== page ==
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Re: [ARSCLIST] Effect of vibrations on audio tape

Some suggestions for UCSB:

Try to determine if the problem is local (grounding, shielding, equipment oscillating above audio frequencies, etc.) or external (strong radio waves, electromagnetic interference)

The time of day (24 hrs vs 9AM-5PM vs only at night) you experience the interference is a good clue.  Look around your area for any rotating lighted business signs.  These can have bad slip-rings that radiate interference.

Sometimes the problem is due to a building grounding problem.  Make sure the main electrical panel for the building has a substantial earth ground (need electrician to check earth ground).  Often these degrade with time.  Make sure that nearby sub-panels do not have the neutral (usually white) connected to the ground (usually green).  This is a common error, is against the electrical code, is dangerous, and the ground loops formed are interference transmitting antennas.   Make sure all your wall plugs have the safety ground connected, and that hot and neutral are not reversed.

Move any computer and monitor away from the turntable and preamp. Computers radiate lots of  cyclical noises in the radio spectrum.

Try taking the turntable, preamp, etc. to another room or even out to a quiet valley in the country to see if the interference is gone (take some good wine and some cheese and crackers).  It may be an instability in the equipment, like defective bypass caps in the preamplifier, or ultrasonic oscillations in the preamp. Check your audio with a scope, your ears can't hear that kind of problem.  Some amps and panels will make funny noises if there is excessive common-mode noise on the balanced cables.  Try grounding the shield of the balanced cables at only one, then only the other end and compare with grounded at both ends.  There is equipment that will actively amplify, invert, and subtract out the common noise real noisy environments, but that mostly needed for balanced audio lines in video studios, radio transmitter rooms and power stations (I design that stuff for a living).  Another trick is to run the balanced audio through 1:1 600 Ohm Z transformers, to break any ground!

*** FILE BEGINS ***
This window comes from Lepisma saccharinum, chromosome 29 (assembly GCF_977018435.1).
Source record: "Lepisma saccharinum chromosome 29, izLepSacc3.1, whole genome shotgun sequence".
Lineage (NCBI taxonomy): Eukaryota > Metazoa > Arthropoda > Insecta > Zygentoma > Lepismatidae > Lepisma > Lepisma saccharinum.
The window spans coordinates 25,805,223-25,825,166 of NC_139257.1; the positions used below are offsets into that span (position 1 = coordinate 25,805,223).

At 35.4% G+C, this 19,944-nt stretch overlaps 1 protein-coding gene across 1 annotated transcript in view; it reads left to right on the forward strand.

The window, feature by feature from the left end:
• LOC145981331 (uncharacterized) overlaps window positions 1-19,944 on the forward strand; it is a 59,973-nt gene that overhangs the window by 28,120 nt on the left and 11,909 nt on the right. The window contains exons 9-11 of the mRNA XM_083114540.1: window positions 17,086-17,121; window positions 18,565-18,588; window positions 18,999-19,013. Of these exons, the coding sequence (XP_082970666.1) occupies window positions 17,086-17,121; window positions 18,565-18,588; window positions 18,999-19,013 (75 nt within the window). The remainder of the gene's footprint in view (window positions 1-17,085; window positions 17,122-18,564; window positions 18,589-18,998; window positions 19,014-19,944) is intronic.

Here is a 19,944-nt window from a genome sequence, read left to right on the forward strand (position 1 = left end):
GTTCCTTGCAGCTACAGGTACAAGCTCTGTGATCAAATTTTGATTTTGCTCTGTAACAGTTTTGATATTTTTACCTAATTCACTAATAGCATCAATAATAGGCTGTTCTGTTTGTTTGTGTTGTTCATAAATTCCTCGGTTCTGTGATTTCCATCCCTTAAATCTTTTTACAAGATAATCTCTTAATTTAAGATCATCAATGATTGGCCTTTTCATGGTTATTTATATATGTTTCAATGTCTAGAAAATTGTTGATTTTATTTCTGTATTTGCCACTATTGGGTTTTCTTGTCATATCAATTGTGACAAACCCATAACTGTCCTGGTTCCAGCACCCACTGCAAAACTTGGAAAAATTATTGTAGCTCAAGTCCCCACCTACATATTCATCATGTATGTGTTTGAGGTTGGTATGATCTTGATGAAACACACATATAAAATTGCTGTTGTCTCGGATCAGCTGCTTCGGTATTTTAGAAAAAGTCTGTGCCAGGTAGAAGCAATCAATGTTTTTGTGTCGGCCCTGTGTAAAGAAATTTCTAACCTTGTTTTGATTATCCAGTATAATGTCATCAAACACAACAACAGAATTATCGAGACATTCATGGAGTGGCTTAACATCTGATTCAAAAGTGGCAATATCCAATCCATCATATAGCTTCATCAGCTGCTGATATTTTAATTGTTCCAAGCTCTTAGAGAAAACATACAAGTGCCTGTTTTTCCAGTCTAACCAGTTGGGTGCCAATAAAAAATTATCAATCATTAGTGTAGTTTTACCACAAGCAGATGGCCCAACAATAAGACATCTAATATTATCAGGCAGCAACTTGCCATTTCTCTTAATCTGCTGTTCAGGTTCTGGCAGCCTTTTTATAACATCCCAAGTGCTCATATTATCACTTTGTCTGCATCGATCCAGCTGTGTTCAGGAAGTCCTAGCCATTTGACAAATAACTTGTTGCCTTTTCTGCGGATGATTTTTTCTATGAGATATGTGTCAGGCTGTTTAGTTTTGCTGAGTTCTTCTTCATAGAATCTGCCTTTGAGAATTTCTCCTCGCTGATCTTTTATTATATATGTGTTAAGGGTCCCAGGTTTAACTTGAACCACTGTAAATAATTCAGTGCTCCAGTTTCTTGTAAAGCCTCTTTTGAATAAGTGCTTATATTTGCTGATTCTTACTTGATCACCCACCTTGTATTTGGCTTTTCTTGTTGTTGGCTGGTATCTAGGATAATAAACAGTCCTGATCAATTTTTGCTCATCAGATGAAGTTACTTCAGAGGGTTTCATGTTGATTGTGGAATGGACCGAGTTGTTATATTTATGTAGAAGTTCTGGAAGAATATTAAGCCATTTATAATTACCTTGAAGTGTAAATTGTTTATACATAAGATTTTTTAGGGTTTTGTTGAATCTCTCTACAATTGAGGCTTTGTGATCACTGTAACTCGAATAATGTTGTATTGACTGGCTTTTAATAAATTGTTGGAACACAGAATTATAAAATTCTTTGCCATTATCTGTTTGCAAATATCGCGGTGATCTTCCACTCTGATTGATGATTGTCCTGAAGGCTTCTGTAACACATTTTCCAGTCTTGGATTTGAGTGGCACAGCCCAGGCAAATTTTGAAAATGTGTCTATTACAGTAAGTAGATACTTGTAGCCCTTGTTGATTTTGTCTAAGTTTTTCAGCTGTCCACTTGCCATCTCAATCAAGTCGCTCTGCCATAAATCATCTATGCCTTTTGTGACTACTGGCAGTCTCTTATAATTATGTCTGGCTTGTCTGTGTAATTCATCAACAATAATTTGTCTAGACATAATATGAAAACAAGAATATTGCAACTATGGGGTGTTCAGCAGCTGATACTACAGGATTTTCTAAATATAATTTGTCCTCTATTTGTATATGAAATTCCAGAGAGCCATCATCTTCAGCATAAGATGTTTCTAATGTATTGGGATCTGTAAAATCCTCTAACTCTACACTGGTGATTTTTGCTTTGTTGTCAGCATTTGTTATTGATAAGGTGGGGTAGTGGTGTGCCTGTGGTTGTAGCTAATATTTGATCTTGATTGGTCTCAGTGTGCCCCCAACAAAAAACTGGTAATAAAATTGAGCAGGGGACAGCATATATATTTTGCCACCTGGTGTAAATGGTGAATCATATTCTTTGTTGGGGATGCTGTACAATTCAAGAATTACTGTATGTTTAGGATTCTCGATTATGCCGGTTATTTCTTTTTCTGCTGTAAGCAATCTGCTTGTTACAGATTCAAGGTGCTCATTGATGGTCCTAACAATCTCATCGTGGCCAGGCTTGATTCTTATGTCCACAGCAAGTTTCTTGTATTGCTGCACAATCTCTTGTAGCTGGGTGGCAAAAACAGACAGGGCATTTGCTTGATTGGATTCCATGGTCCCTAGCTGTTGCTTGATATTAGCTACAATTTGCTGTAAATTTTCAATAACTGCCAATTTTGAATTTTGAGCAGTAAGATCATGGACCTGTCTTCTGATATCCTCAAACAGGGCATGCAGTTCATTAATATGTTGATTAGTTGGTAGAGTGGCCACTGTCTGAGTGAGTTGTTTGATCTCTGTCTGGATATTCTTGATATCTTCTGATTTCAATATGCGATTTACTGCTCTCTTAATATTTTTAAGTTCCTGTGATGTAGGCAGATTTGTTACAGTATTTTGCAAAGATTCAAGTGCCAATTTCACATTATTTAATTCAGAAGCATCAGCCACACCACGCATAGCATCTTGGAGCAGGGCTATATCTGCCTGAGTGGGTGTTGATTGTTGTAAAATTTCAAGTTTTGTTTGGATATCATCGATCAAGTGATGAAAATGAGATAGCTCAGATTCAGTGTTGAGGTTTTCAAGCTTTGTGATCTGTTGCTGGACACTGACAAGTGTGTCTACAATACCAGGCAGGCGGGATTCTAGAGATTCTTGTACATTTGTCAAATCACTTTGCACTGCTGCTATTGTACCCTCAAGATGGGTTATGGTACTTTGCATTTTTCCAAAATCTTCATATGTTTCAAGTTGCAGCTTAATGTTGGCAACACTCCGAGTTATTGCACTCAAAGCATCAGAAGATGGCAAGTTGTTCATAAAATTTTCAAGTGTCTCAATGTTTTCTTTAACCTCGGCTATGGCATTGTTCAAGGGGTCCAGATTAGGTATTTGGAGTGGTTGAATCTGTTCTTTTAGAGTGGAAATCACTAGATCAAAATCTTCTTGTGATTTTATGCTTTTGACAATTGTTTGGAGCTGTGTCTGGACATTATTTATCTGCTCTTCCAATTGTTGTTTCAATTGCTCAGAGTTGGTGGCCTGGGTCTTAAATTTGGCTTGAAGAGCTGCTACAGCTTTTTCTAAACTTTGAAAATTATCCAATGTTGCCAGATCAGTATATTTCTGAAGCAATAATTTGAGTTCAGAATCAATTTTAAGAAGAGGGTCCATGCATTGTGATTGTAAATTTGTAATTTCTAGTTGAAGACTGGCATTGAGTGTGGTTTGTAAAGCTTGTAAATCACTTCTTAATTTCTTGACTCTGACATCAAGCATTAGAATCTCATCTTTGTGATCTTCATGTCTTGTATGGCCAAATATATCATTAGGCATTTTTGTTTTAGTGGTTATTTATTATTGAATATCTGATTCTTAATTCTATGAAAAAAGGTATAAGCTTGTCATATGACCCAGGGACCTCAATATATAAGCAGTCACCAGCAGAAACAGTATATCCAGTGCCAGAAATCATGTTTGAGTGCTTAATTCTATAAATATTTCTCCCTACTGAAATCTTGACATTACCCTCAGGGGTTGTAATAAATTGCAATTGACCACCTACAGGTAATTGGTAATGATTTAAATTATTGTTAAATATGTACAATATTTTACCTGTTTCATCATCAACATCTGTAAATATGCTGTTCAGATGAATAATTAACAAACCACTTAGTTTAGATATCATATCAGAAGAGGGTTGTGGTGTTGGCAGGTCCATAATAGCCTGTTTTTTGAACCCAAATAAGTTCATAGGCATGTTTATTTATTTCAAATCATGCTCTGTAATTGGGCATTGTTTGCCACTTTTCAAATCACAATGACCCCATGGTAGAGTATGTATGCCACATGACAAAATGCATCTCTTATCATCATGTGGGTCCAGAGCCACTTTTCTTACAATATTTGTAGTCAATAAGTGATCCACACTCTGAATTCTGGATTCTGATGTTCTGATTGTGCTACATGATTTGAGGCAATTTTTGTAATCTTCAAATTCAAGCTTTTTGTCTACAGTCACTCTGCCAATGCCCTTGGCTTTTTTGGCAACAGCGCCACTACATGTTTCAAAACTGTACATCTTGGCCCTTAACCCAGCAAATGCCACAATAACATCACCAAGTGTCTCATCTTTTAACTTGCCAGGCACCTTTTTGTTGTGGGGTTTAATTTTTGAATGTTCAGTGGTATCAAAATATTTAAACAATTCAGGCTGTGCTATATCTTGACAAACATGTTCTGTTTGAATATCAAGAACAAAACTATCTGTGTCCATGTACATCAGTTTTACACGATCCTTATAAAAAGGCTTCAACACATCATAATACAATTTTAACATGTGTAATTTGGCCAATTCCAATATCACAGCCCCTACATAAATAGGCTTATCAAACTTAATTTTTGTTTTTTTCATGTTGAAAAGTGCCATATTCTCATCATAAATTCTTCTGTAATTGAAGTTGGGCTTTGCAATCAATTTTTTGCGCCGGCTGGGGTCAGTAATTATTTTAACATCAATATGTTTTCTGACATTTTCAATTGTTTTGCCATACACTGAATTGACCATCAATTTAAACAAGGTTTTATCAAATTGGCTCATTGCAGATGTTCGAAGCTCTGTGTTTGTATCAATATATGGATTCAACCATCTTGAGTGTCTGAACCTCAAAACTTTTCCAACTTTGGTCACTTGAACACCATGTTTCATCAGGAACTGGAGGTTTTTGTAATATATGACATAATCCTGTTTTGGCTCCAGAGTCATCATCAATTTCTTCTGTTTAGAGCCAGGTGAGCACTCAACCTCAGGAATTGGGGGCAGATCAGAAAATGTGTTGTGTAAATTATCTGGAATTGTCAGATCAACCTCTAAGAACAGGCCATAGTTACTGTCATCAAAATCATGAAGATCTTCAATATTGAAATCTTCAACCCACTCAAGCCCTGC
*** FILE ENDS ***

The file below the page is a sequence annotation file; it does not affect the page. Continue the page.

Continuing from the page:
If you think the electrostatic noise is getting into the pickup, build a small wood frame around the turntable and cover it with copper screening (overlap and solder the edges).  You now have a Faraday cage. ground the shields of the wires that must enter to the copper at only one point.  If this works, try an AC isolation transformer between the wall outlet and the table, get one with a faraday (copper) shield between windings.

You may be close to a paging company transmitter, these turn on and off for only short periods to send out pages, and they use very high power.  But the signal is usually random on and offs, not cyclic.

Call the Electrical Engineering department and ask if they can bring over a spectrum analyzer and a small antenna.  Scanning the electromagnetic spectrum up to a few hundred megahertz may show you the frequency of radio interference and the signal should be going up and down at the rate of the interference you are experiencing.  This should only take a few minutes.  The center frequency, modulation-type and spread will give an knowledgeable electronics/radio person a good idea of the possible sources.  For instance if the signal is narrow band and in the Amateur radio bands, it may be a nearby beacon transmitter.  If you are near a medical clinic, they have powerful 10 MHz transmitters to heat muscles for therapy.  The  possibilities are many.  The right spectrum analyzer can also scan the radar frequencies.

Contact the local ham radio club.  If they have members that do 'transmitter hunts', then those people will know a lot about localizing interference, and have directional antennas and receivers specifically for tracking signals.  But first determine with the spectrum analyzer that it probably is radio interference.  

The local power company often has an interference meter ( a noise receiver tuned to about 120 MHz) used to track down power poles with arcing electrical insulators.  You might give them a call and ask them to check around the building.

An announced power failure gives you a good opportunity to divide and conquer.  If you know all the electricity is going off tonight for 15 minutes, you can bring in batteries and inverters, and run you equipment when everything else in the vicinity is off.  If the interference is gone, then you know it is from a nearby intentional radiator (radio transmitter) or un-intentional radiator(noisy electric motor) nearby.

I would be glad to answer any questions you have about strategy, etc.
   Ron Fial   (503) 607-1940

At 02:45 PM 10/27/2006, you wrote:
>Speaking of interference, our campus is about a mile from the Santa Barbara airport. We get interference from the airport radar (we think). It's cyclical and we've ruled out just about everything else (elevators, fluorescent lights). It's only picked up by things that are microphonic like phono cartridges and doesn't affect the shielded balanced lines. If you listen very, very carefully to our cylinders you might be able to hear it.
>Jim Wheeler once suggested that we line the studio with that copper sheeting with holes in it like the door of a microwave oven. We never did this, but I'm open to suggestions.
>David Seubert

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